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Article: Strain Engineering of a Defect-Free, Single-Layer MoS2 Substrate for Highly Efficient Single-Atom Catalysis of CO Oxidation

TitleStrain Engineering of a Defect-Free, Single-Layer MoS2 Substrate for Highly Efficient Single-Atom Catalysis of CO Oxidation
Authors
Keywordssingle-atom catalysts
defect-free 2H-MoS2
strain engineering
electronic metal−substrate interactions
CO oxidation
Issue Date2019
PublisherAmerican Chemical Society. The Journal's web site is located at http://pubs.acs.org/journal/aamick
Citation
ACS Applied Materials & Interfaces, 2019, v. 11 n. 36, p. 32887-32894 How to Cite?
AbstractSingle-atom catalysts (SACs) are of great scientific and technical importance due to their low cost, high site density, and high specificity to enhance chemical reactions. Nevertheless, a major issue that severely limits the practical exploration of SACs is their instability, i.e., the preference of sintering and clustering over a defect-free substrate during operation. Here, we employ first-principles calculations to investigate how substrate engineering can stabilize SACs by strain-tuning the electronic interactions between the metal and the substrate using two Pd adatoms on a defect-free, single-layer MoS2 as a typical example. It is identified that the Pd2 dimer is prone to dissociate and form highly efficient SACs for CO oxidation due to the enhanced charge transfer and orbital hybridization with the MoS2 substrate under a suitable tensile strain. The straining induces a semiconductive-to-metallic phase transition of the substrate. Moreover, low-cost elements, such as Ag, Ni, Cu, and Cr, can also be stabilized into high-performance SACs for CO oxidation with tunable reaction barriers by straining. The present findings offer a new avenue to inhibit the transition metal atoms from clustering into nanoclusters/particles and provide a clear guidance for the development of highly cost-efficient and stable SACs on defect-free substrates.
Persistent Identifierhttp://hdl.handle.net/10722/289656
ISSN
2019 Impact Factor: 8.758
2015 SCImago Journal Rankings: 2.381

 

DC FieldValueLanguage
dc.contributor.authorZhu, Y-
dc.contributor.authorZhao, K-
dc.contributor.authorShi, J-
dc.contributor.authorRen, X-
dc.contributor.authorZhao, X-
dc.contributor.authorShang, Y-
dc.contributor.authorXue, X-
dc.contributor.authorGuo, H-
dc.contributor.authorDuan, X-
dc.contributor.authorHe, H-
dc.contributor.authorGuo, Z-
dc.contributor.authorLi, S-
dc.date.accessioned2020-10-22T08:15:37Z-
dc.date.available2020-10-22T08:15:37Z-
dc.date.issued2019-
dc.identifier.citationACS Applied Materials & Interfaces, 2019, v. 11 n. 36, p. 32887-32894-
dc.identifier.issn1944-8244-
dc.identifier.urihttp://hdl.handle.net/10722/289656-
dc.description.abstractSingle-atom catalysts (SACs) are of great scientific and technical importance due to their low cost, high site density, and high specificity to enhance chemical reactions. Nevertheless, a major issue that severely limits the practical exploration of SACs is their instability, i.e., the preference of sintering and clustering over a defect-free substrate during operation. Here, we employ first-principles calculations to investigate how substrate engineering can stabilize SACs by strain-tuning the electronic interactions between the metal and the substrate using two Pd adatoms on a defect-free, single-layer MoS2 as a typical example. It is identified that the Pd2 dimer is prone to dissociate and form highly efficient SACs for CO oxidation due to the enhanced charge transfer and orbital hybridization with the MoS2 substrate under a suitable tensile strain. The straining induces a semiconductive-to-metallic phase transition of the substrate. Moreover, low-cost elements, such as Ag, Ni, Cu, and Cr, can also be stabilized into high-performance SACs for CO oxidation with tunable reaction barriers by straining. The present findings offer a new avenue to inhibit the transition metal atoms from clustering into nanoclusters/particles and provide a clear guidance for the development of highly cost-efficient and stable SACs on defect-free substrates.-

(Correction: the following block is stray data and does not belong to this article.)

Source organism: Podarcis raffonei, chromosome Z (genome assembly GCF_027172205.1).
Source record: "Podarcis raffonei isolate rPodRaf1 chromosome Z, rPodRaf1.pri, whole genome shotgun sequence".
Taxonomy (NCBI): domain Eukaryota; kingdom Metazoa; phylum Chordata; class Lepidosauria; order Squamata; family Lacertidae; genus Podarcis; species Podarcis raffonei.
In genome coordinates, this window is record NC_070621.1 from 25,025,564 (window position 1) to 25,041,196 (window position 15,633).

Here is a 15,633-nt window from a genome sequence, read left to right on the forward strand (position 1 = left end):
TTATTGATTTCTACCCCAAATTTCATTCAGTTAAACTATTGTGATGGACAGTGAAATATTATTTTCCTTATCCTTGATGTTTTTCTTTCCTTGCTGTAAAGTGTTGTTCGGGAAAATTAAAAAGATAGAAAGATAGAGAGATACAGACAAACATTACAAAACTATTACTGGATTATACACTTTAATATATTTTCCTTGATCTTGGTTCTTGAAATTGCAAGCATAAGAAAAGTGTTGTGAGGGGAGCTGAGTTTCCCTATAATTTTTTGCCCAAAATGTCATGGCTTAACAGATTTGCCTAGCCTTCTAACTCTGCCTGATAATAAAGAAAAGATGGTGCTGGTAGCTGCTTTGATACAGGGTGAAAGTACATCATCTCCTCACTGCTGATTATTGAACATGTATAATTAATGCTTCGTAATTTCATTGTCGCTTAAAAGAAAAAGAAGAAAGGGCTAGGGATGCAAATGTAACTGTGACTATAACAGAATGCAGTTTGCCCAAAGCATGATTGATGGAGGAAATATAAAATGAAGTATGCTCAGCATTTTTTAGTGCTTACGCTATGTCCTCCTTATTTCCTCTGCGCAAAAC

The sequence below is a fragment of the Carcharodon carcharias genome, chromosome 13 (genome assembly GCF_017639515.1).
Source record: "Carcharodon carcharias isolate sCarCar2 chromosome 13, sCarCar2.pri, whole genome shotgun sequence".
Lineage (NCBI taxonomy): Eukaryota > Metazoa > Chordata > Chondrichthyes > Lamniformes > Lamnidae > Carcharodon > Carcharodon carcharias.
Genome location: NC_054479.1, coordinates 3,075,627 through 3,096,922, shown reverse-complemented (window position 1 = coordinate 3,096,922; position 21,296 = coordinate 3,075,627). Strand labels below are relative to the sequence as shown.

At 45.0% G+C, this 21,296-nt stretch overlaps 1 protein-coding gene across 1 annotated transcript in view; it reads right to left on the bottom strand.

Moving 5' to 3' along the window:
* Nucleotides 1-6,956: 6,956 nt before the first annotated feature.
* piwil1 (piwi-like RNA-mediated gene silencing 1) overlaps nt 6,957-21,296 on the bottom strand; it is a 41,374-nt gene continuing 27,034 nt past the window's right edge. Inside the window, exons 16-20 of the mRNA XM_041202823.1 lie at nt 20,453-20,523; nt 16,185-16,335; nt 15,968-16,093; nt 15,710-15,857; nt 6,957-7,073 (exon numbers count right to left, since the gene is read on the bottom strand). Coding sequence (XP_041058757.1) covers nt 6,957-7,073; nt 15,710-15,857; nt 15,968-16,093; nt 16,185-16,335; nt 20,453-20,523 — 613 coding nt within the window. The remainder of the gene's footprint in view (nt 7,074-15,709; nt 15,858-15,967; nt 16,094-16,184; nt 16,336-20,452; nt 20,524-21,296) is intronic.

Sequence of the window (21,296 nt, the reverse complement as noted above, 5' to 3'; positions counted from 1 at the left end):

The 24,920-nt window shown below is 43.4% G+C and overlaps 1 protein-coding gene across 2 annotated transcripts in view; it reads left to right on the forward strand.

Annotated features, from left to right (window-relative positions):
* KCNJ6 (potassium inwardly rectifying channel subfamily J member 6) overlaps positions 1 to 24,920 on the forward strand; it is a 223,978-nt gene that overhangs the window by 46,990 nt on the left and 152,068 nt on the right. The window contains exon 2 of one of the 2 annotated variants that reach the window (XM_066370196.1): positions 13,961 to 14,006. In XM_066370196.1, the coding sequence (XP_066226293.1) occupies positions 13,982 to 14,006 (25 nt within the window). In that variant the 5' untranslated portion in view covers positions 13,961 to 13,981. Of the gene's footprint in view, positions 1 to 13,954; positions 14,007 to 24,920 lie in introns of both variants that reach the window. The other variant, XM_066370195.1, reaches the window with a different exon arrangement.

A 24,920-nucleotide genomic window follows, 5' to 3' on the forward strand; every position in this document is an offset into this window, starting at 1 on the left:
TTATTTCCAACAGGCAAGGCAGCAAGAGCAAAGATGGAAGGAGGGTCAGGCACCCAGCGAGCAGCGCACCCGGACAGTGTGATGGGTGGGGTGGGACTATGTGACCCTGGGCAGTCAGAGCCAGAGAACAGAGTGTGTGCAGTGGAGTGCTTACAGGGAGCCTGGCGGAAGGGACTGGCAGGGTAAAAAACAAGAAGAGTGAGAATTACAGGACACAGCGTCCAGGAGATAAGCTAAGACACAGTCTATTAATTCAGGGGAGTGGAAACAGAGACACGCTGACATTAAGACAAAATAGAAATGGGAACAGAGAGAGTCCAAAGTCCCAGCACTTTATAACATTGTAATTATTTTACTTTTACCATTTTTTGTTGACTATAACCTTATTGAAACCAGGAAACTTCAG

dc.languageeng-
dc.publisherAmerican Chemical Society. The Journal's web site is located at http://pubs.acs.org/journal/aamick-
dc.relation.ispartofACS Applied Materials & Interfaces-
dc.rightsThis document is the Accepted Manuscript version of a Published Work that appeared in final form in [JournalTitle], copyright © American Chemical Society after peer review and technical editing by the publisher. To access the final edited and published work see [insert ACS Articles on Request author-directed link to Published Work, see http://pubs.acs.org/page/policy/articlesonrequest/index.html].-
dc.subjectsingle-atom catalysts-
dc.subjectdefect-free 2H-MoS2-
dc.subjectstrain engineering-
dc.subjectelectronic metal−substrate interactions-
dc.subjectCO oxidation-
dc.titleStrain Engineering of a Defect-Free, Single-Layer MoS2 Substrate for Highly Efficient Single-Atom Catalysis of CO Oxidation-
dc.typeArticle-
dc.identifier.emailGuo, Z: zxguo@hku.hk-
dc.identifier.authorityGuo, Z=rp02451-
dc.description.naturelink_to_subscribed_fulltext-
dc.identifier.doi10.1021/acsami.9b06435-
dc.identifier.pmid31429270-
dc.identifier.scopuseid_2-s2.0-85072058675-
dc.identifier.hkuros317103-
dc.identifier.volume11-
dc.identifier.issue36-
dc.identifier.spage32887-
dc.identifier.epage32894-
dc.publisher.placeUnited States-

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